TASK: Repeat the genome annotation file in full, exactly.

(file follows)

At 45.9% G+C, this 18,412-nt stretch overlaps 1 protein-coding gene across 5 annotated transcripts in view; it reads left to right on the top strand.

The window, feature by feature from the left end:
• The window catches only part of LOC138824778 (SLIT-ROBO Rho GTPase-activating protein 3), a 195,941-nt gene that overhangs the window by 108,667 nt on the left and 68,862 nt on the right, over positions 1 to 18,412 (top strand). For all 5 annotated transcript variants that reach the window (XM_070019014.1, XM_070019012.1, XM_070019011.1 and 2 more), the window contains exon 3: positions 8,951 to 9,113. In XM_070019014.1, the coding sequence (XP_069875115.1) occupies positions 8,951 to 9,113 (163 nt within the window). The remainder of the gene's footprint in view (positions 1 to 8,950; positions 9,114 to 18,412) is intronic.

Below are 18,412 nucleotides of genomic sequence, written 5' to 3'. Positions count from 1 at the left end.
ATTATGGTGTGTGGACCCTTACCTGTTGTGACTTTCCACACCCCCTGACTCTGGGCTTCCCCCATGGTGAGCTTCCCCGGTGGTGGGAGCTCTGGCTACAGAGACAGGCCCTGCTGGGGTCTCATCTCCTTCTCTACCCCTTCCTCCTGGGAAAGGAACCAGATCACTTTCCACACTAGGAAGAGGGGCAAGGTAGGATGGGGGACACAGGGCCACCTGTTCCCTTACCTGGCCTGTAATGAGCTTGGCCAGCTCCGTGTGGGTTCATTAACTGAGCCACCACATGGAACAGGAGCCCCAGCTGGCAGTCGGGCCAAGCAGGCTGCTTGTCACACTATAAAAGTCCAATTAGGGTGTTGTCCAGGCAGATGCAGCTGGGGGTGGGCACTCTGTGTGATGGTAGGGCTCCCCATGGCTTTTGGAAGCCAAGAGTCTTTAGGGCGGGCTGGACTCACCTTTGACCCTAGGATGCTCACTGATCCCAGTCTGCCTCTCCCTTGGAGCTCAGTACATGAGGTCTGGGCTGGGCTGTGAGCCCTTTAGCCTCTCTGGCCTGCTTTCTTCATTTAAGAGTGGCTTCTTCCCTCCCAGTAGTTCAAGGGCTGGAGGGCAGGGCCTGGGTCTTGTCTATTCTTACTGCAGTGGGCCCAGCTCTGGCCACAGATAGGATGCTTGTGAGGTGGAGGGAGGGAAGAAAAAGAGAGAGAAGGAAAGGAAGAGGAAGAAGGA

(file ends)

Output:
At 45.9% G+C, this 18,412-nt stretch overlaps 1 protein-coding gene across 5 annotated transcripts in view; it reads left to right on the top strand.

The window, feature by feature from the left end:
• The window catches only part of LOC138824778 (SLIT-ROBO Rho GTPase-activating protein 3), a 195,941-nt gene that overhangs the window by 108,667 nt on the left and 68,862 nt on the right, over positions 1 to 18,412 (top strand). For all 5 annotated transcript variants that reach the window (XM_070019014.1, XM_070019012.1, XM_070019011.1 and 2 more), the window contains exon 3: positions 8,951 to 9,113. In XM_070019014.1, the coding sequence (XP_069875115.1) occupies positions 8,951 to 9,113 (163 nt within the window). The remainder of the gene's footprint in view (positions 1 to 8,950; positions 9,114 to 18,412) is intronic.

Below are 18,412 nucleotides of genomic sequence, written 5' to 3'. Positions count from 1 at the left end.
ATTATGGTGTGTGGACCCTTACCTGTTGTGACTTTCCACACCCCCTGACTCTGGGCTTCCCCCATGGTGAGCTTCCCCGGTGGTGGGAGCTCTGGCTACAGAGACAGGCCCTGCTGGGGTCTCATCTCCTTCTCTACCCCTTCCTCCTGGGAAAGGAACCAGATCACTTTCCACACTAGGAAGAGGGGCAAGGTAGGATGGGGGACACAGGGCCACCTGTTCCCTTACCTGGCCTGTAATGAGCTTGGCCAGCTCCGTGTGGGTTCATTAACTGAGCCACCACATGGAACAGGAGCCCCAGCTGGCAGTCGGGCCAAGCAGGCTGCTTGTCACACTATAAAAGTCCAATTAGGGTGTTGTCCAGGCAGATGCAGCTGGGGGTGGGCACTCTGTGTGATGGTAGGGCTCCCCATGGCTTTTGGAAGCCAAGAGTCTTTAGGGCGGGCTGGACTCACCTTTGACCCTAGGATGCTCACTGATCCCAGTCTGCCTCTCCCTTGGAGCTCAGTACATGAGGTCTGGGCTGGGCTGTGAGCCCTTTAGCCTCTCTGGCCTGCTTTCTTCATTTAAGAGTGGCTTCTTCCCTCCCAGTAGTTCAAGGGCTGGAGGGCAGGGCCTGGGTCTTGTCTATTCTTACTGCAGTGGGCCCAGCTCTGGCCACAGATAGGATGCTTGTGAGGTGGAGGGAGGGAAGAAAAAGAGAGAGAAGGAAAGGAAGAGGAAGAAGGA